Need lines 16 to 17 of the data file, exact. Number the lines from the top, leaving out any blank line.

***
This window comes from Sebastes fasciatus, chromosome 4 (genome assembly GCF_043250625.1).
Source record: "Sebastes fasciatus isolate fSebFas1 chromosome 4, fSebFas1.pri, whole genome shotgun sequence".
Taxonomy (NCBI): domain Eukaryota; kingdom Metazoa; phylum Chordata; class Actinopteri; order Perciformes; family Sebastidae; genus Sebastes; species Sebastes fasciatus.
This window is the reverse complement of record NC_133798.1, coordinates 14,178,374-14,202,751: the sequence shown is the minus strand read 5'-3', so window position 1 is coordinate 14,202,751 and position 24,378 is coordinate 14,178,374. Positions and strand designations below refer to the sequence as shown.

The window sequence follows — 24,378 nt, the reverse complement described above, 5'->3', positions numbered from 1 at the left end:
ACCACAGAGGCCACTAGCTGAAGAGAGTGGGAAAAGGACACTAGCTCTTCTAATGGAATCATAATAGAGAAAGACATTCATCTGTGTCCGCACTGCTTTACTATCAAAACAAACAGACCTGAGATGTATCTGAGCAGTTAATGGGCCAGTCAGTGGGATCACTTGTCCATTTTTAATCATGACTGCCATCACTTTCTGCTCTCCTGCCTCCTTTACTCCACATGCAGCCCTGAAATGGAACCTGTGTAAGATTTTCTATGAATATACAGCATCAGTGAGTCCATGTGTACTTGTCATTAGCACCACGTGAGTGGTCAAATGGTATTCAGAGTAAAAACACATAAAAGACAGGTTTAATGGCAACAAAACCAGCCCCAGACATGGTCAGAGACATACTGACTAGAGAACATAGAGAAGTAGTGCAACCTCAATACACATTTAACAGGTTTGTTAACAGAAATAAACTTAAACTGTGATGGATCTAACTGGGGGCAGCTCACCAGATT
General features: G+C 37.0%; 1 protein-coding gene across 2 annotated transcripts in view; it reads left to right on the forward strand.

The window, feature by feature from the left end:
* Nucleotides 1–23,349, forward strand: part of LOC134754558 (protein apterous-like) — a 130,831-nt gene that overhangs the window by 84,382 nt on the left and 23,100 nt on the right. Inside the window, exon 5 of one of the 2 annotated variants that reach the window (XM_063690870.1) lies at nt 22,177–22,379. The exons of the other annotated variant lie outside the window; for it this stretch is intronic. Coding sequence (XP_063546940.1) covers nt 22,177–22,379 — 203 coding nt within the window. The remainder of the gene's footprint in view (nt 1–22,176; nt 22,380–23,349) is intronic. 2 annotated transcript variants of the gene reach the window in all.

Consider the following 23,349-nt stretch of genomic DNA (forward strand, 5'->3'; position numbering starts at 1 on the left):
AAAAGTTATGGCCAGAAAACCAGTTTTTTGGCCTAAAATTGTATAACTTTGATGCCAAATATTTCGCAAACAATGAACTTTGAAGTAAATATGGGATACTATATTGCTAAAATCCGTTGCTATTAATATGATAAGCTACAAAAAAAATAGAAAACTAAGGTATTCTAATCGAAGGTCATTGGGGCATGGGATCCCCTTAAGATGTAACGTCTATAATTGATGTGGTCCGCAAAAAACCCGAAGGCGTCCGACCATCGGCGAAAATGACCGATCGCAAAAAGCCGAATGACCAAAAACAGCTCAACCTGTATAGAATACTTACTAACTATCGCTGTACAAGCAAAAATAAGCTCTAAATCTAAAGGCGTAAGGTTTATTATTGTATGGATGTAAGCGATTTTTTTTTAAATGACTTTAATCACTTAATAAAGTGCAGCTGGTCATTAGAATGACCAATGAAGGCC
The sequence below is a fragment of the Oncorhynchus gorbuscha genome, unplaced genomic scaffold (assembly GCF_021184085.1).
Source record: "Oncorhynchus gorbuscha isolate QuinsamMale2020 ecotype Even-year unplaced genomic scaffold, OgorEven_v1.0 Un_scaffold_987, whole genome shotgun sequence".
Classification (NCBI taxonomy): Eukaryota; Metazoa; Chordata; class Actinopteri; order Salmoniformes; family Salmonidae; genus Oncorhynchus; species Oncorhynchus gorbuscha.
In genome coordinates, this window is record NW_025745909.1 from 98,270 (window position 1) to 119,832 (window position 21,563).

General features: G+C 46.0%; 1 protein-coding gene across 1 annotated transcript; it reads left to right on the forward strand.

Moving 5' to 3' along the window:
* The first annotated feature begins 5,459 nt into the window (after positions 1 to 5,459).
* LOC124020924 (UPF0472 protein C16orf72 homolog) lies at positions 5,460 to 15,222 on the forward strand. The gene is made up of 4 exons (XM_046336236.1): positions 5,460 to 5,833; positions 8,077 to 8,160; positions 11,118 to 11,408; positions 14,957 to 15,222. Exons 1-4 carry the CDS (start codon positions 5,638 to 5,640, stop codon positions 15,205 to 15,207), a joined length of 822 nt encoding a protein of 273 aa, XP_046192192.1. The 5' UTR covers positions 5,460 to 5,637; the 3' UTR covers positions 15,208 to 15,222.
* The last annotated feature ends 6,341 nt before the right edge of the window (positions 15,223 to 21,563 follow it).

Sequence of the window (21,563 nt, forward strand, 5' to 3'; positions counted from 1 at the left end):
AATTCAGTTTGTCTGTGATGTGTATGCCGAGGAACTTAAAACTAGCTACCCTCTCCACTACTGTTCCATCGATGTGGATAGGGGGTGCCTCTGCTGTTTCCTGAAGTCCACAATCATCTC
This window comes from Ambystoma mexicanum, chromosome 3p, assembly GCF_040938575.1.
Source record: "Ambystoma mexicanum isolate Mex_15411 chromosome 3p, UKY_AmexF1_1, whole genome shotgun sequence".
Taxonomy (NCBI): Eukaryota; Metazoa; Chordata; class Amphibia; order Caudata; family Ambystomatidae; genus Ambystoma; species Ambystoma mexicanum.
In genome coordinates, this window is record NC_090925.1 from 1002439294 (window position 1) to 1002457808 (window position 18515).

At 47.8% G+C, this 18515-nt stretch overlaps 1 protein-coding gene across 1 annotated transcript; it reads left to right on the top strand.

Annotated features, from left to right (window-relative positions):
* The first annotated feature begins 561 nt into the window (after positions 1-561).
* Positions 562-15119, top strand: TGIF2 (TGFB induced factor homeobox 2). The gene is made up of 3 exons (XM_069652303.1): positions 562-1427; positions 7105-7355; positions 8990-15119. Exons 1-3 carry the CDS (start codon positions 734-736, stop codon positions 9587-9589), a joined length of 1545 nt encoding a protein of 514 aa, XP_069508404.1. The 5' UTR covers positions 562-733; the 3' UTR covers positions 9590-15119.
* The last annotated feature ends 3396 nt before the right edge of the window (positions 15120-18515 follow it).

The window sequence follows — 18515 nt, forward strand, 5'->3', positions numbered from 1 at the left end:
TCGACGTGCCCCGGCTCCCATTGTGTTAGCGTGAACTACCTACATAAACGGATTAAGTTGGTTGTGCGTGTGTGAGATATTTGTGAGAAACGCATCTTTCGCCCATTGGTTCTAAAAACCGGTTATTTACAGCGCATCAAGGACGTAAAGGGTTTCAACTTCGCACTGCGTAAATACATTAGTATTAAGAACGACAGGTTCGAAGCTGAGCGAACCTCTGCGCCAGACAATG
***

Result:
General features: G+C 46.0%; 1 protein-coding gene across 1 annotated transcript; it reads left to right on the forward strand.

Moving 5' to 3' along the window: